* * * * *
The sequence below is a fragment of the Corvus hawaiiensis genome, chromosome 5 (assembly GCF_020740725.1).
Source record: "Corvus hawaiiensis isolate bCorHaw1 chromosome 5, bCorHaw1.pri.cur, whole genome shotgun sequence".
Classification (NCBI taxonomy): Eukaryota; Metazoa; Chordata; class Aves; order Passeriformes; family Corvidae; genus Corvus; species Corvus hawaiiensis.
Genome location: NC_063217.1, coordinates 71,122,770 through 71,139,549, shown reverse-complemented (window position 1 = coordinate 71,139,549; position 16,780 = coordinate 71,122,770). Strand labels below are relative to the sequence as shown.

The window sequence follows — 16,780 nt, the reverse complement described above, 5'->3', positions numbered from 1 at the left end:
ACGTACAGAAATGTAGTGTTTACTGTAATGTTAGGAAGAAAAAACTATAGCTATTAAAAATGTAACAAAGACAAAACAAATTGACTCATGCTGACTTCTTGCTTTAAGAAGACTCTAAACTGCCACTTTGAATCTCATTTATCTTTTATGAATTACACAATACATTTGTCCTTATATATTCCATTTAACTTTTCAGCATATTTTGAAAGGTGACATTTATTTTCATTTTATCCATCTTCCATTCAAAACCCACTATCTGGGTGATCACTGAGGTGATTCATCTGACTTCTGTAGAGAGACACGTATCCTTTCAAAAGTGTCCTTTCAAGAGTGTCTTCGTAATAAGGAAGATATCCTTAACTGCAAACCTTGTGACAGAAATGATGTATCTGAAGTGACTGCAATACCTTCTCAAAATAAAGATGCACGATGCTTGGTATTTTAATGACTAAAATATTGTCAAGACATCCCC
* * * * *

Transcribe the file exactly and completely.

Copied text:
The sequence below is a fragment of the Corvus hawaiiensis genome, chromosome 5 (assembly GCF_020740725.1).
Source record: "Corvus hawaiiensis isolate bCorHaw1 chromosome 5, bCorHaw1.pri.cur, whole genome shotgun sequence".
Classification (NCBI taxonomy): Eukaryota; Metazoa; Chordata; class Aves; order Passeriformes; family Corvidae; genus Corvus; species Corvus hawaiiensis.
Genome location: NC_063217.1, coordinates 71,122,770 through 71,139,549, shown reverse-complemented (window position 1 = coordinate 71,139,549; position 16,780 = coordinate 71,122,770). Strand labels below are relative to the sequence as shown.

The window sequence follows — 16,780 nt, the reverse complement described above, 5'->3', positions numbered from 1 at the left end:
ACGTACAGAAATGTAGTGTTTACTGTAATGTTAGGAAGAAAAAACTATAGCTATTAAAAATGTAACAAAGACAAAACAAATTGACTCATGCTGACTTCTTGCTTTAAGAAGACTCTAAACTGCCACTTTGAATCTCATTTATCTTTTATGAATTACACAATACATTTGTCCTTATATATTCCATTTAACTTTTCAGCATATTTTGAAAGGTGACATTTATTTTCATTTTATCCATCTTCCATTCAAAACCCACTATCTGGGTGATCACTGAGGTGATTCATCTGACTTCTGTAGAGAGACACGTATCCTTTCAAAAGTGTCCTTTCAAGAGTGTCTTCGTAATAAGGAAGATATCCTTAACTGCAAACCTTGTGACAGAAATGATGTATCTGAAGTGACTGCAATACCTTCTCAAAATAAAGATGCACGATGCTTGGTATTTTAATGACTAAAATATTGTCAAGACATCCCC